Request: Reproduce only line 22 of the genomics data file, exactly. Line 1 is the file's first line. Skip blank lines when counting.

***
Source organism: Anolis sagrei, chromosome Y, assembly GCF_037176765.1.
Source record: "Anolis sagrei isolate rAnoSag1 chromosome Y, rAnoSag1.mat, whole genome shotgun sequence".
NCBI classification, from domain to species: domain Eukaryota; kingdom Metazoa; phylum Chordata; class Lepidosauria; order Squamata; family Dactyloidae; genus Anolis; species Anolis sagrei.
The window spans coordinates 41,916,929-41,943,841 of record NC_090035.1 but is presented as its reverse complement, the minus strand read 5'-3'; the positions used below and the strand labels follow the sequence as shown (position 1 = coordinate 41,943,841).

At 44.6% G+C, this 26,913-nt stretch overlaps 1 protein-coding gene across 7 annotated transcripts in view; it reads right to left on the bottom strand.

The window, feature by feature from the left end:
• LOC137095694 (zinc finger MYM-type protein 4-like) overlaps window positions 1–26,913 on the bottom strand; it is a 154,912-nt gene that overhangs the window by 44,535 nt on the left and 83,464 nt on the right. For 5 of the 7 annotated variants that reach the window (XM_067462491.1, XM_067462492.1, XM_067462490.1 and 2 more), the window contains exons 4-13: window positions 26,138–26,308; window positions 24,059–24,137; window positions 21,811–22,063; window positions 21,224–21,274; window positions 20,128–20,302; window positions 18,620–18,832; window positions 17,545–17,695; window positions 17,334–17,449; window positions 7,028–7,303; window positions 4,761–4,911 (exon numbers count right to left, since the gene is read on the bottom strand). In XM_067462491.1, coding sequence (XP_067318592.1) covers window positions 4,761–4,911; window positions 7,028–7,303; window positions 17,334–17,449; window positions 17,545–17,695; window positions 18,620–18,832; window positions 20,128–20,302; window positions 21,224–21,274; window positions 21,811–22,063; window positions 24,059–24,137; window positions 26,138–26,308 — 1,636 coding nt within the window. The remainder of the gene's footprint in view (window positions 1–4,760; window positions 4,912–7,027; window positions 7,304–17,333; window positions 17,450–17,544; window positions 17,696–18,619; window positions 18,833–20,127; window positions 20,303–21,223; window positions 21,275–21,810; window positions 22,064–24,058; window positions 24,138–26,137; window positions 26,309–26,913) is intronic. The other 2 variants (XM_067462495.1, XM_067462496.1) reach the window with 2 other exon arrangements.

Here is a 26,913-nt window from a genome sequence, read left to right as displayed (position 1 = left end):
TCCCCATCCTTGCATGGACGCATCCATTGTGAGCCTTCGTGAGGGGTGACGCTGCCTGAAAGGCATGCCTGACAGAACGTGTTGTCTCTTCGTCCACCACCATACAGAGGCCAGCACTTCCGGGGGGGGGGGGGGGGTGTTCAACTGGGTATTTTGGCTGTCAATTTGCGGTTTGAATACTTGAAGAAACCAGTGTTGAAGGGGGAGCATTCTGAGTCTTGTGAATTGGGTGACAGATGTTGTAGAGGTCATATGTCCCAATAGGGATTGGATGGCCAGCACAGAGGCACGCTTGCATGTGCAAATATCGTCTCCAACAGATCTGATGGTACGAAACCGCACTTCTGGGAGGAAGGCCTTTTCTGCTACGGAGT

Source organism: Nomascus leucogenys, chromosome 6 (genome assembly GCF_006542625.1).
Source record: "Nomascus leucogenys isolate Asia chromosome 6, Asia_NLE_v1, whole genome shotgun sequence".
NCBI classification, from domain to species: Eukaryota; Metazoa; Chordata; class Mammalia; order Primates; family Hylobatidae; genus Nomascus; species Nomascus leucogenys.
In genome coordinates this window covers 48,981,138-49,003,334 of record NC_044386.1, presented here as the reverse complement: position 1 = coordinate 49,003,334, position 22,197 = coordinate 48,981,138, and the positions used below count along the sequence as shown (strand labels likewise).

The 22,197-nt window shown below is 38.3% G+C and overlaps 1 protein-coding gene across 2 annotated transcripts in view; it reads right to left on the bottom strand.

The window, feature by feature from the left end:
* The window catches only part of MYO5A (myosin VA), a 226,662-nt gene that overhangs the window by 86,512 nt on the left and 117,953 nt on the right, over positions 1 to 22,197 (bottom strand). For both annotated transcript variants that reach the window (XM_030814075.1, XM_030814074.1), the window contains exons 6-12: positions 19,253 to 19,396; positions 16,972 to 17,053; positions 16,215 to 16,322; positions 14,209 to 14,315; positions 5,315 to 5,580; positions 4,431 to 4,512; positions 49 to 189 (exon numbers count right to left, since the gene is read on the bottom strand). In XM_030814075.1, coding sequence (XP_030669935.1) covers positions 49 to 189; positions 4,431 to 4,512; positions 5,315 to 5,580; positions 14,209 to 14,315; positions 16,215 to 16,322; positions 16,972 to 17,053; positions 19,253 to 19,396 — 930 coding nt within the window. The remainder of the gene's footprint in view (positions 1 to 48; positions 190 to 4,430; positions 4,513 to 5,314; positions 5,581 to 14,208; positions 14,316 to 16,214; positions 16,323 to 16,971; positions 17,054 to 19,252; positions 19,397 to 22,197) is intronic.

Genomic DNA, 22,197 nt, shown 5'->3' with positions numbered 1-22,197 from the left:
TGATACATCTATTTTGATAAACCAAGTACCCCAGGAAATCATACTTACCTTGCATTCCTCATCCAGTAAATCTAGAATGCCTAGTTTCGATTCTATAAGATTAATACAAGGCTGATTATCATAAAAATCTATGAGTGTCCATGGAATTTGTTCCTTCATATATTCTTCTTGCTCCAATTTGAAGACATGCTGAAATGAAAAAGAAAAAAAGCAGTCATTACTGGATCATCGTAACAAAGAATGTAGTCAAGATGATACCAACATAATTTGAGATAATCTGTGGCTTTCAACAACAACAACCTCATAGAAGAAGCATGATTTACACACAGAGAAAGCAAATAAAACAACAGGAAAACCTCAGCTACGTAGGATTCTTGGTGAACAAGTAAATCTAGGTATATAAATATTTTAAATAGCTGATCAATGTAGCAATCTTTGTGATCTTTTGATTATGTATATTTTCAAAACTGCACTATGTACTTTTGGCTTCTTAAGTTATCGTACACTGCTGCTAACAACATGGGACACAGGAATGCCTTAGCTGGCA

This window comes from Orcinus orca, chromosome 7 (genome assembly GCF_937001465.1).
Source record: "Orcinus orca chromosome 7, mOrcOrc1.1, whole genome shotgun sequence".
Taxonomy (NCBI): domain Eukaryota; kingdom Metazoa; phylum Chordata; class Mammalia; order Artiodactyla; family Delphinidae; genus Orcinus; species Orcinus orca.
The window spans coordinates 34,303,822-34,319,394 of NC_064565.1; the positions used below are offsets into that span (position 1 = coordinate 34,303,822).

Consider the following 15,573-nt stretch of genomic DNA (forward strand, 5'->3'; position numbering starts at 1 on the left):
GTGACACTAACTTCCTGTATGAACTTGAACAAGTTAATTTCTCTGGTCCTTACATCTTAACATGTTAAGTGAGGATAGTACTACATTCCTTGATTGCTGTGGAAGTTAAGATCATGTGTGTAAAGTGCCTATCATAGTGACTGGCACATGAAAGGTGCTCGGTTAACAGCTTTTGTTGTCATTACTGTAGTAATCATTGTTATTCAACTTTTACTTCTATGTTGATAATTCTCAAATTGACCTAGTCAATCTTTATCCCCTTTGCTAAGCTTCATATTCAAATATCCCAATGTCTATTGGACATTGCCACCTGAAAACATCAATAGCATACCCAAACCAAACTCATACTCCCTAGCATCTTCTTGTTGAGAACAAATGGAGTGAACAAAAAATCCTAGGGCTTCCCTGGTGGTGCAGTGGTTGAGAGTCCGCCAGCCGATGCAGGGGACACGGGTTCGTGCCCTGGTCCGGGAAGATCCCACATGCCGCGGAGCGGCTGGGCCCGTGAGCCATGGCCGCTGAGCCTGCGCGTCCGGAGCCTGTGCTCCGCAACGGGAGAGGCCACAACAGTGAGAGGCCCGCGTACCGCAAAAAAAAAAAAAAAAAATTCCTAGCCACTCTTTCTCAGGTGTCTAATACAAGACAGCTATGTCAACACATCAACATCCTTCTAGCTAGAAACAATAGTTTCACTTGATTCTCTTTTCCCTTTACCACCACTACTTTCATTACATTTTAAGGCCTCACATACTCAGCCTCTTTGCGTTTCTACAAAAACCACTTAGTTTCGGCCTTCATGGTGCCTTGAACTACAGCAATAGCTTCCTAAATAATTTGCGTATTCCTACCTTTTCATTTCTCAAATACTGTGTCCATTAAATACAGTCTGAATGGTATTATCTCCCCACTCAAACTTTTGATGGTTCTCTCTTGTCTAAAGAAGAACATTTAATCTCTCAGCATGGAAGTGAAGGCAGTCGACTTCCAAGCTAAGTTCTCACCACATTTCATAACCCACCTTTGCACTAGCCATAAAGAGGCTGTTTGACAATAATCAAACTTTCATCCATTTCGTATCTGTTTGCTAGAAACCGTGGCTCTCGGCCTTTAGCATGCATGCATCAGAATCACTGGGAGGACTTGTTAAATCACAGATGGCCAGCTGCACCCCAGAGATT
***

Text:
The window spans coordinates 34,303,822-34,319,394 of NC_064565.1; the positions used below are offsets into that span (position 1 = coordinate 34,303,822).